At a social level London already provides a grand vision for the future.
The largest city in Europe and home to the most diverse population in the world, London is a glorious experiment of integration and invention. At a political level London offers a grim flashback to the past. An era when property and inheritance trumps priorities and tramples lives. It doesn't have to be this way. London deserves political institutions that represent and reflect what's best about this city—its inhabitants. My vision for London is a comparatively meagre one. I want London to realise what it already is through participatory forms of governance that give Londoners the power to determine how their city is run.
It is imperative that my vision not be a distant one. London already has desperate problems beginning with the greatest rates inequality in the so-called ‘developed’ world. Billionaires buy and sell our skyline whilst bulldozing down our communities, homes and livelihoods. Theirs is a very different vision for London. One of social-cleansing and gentrification. Of eliminating the creativity, innovation and diversity that has given London its character.
The irony is that it is exactly those who are slowly being erased who are best placed to make the decisions that affect them and their communities. Harnessing the innovation and creativity of its inhabitants, this city has the potential to be miles ahead in terms of participatory politics that reigns in a brand of democracy that has the power to be truly transformative.
At Take Back The City we have spent the last year listening to the demands of individuals and communities across London. Here are some of the things they envision for London.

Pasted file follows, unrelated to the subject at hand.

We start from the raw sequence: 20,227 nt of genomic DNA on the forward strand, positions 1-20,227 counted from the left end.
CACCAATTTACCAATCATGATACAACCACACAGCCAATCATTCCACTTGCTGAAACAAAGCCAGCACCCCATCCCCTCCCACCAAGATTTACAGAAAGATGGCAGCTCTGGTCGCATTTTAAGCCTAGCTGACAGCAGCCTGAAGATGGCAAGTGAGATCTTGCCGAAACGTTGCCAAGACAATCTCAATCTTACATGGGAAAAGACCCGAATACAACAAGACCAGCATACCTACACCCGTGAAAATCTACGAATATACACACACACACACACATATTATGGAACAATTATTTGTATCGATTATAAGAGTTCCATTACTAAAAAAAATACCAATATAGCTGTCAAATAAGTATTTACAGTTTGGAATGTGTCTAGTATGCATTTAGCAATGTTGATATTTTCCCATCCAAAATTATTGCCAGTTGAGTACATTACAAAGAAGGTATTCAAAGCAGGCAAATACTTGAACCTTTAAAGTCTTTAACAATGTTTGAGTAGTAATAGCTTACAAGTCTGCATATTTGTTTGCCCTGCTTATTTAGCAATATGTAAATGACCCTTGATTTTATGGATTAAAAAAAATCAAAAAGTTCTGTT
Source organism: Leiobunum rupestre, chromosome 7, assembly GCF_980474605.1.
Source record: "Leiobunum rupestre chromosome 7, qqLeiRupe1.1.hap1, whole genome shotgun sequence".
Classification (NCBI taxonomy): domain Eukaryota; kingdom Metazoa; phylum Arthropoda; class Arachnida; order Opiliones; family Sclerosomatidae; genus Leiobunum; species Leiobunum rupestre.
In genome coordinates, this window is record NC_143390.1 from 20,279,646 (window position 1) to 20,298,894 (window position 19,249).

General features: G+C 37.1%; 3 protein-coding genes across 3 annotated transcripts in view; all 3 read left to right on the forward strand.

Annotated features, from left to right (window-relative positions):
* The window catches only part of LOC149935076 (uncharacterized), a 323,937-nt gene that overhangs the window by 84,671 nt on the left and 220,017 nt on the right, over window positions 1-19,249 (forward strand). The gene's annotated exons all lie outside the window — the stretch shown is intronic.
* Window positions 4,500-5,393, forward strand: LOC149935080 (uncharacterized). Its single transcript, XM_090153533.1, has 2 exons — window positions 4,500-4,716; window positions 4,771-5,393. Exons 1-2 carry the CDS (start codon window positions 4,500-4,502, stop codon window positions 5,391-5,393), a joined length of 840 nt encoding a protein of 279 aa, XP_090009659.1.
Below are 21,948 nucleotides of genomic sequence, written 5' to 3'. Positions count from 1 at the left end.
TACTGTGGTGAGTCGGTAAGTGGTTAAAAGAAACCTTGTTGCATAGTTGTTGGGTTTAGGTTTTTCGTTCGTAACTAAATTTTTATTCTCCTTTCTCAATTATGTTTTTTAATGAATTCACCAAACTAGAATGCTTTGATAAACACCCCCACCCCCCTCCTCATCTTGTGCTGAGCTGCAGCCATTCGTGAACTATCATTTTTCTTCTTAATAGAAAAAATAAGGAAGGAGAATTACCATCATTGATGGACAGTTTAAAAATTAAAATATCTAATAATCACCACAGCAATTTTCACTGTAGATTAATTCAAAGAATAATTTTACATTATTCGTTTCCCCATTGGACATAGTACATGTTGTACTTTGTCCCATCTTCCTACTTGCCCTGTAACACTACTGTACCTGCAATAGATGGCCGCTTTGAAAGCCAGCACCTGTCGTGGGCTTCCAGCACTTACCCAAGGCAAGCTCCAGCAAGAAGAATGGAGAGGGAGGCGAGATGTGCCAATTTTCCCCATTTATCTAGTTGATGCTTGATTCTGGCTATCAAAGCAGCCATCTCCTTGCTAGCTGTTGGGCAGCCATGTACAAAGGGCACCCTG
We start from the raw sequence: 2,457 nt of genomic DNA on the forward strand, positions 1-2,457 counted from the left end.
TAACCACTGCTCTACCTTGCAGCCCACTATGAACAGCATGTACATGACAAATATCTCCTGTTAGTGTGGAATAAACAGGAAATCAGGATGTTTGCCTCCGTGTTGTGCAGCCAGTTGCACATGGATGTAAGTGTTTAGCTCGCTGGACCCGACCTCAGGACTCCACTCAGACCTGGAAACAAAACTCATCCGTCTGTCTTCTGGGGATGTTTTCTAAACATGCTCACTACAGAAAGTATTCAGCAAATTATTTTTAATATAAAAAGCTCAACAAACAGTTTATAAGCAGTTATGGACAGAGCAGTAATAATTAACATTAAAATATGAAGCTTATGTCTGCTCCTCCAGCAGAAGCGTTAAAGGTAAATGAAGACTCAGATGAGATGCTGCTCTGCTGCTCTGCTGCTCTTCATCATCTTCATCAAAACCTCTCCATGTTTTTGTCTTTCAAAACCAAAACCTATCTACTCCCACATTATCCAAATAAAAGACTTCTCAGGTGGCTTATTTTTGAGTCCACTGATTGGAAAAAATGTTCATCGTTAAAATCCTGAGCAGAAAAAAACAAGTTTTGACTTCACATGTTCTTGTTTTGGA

For housing, this means a policy built on the needs of tenants and those in need of accommodation. With homelessness rising in a city where acres of land sit in the hands of property developers, it’s worth growing exponentially; the only way to stop this is by listening to the Londoners bearing the brunt and this means rent control and repossession on empty spaces, left abandoned on speculation.
We know from the Jermaine Taylors, Mark Duggans and Sarah Reeds that the only thing our police watchdog is watching is its own back. Democratising the police force would give us the chance to have real accountability and transparency in law enforcement. This means creating spaces where Black and south Asian parents can go and express the concerns over what Trident and Prevent might mean for their children. This means having working class schoolchildren educated on exactly how they should be handled under police care. Transparency and accountability in the police force is urgent and we need to find a way to give access and power to local people to act as the real watchdog of the police force.
Multiple groups of low waged workers told us of their need to travel by bus to get in and out of the centre of London in order to afford the travel costs to their jobs. This isn’t good enough and has to change. We have to find a way to make it possible for Londoners to travel in and out of the city as they want without crippling themselves to do it. Drawing from suggestions ranging from abolition zones to free travel for under 25s our manifesto will be a reflection of what Londoners want to see changed to make this a city we can all thrive in.
Take Back The City is a group of Londoners organising around the issues that face Londoners every year. This May, we are running Amina Gichinga singing teacher, Newham local and community activist for the Greater London Assembly in City and East. To find out more check them out at takebackthecity.org, @TBTCLondon or facebook.com/takebackthecity.